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Dose- and Sex-Dependent Bidirectional Relationship between Intravenous Fentanyl Self-Administration and Gut Microbiota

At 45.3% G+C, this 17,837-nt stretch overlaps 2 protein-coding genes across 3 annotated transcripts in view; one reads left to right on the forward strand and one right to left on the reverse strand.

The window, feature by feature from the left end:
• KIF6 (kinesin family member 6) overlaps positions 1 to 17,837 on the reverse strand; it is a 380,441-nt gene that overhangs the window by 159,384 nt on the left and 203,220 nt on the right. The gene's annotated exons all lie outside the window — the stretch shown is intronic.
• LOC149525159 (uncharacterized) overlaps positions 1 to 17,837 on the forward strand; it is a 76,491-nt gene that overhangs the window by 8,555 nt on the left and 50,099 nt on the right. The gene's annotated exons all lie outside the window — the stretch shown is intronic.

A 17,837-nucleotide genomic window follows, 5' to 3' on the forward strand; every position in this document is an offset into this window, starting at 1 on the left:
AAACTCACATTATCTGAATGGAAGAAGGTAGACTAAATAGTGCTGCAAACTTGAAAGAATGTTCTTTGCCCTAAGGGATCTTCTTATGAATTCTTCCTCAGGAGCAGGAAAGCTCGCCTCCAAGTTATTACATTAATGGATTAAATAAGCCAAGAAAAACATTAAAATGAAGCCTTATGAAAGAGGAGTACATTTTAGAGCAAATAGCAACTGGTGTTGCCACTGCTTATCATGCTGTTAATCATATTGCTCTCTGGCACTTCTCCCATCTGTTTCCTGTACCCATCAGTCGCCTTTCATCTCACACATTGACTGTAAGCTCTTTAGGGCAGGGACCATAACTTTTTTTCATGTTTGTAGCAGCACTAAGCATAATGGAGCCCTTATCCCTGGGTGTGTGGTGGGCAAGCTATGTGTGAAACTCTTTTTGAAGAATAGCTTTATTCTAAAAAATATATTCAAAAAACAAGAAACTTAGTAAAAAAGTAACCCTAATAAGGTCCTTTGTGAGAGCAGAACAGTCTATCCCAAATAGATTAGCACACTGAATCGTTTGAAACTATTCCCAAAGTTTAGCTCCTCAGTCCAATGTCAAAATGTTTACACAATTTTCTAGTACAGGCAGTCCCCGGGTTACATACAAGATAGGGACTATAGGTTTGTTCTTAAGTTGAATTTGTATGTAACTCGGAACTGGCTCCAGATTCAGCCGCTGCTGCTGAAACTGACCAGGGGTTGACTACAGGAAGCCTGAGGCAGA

Gut bacteria influence neural circuits in addiction-related behaviors. Given the association between opioid use, gastrointestinal distress, and microbial dysbiosis in humans and mice, we test the hypothesis that interactions between gut bacteria and the brain mediate the rewarding and reinforcing properties of fentanyl. We implant rats with intravenous catheters in preparation for fentanyl intravenous self-administration (IVSA) on an escalating schedule of reinforcement to determine factors that influence fentanyl intake, including sex, dose, and gut microbiota. Our data show the impact of fentanyl IVSA on gut microbiota diversity, as well as the role of gut microbiota on fentanyl IVSA, in Sprague Dawley rats in a sex- and dose-dependent manner (n = 10-16/group). We found that the diversity of gut microbiota within females dose-dependently predicts progressive but not fixed ratio schedules of fentanyl IVSA. Depending on sex and fentanyl dose, alpha diversity (richness and evenness measured with Shannon index) is either increased or decreased following fentanyl IVSA and predicts progressive ratio breakpoint. Our findings collectively suggest a role of gut bacteria in drug-related behavior, including motivation and reinforcement. This work provides feasibility for an intravenous fentanyl self-administration model and uncovers potential factors mediating drug use, which may lead to the development of effective addiction interventions.

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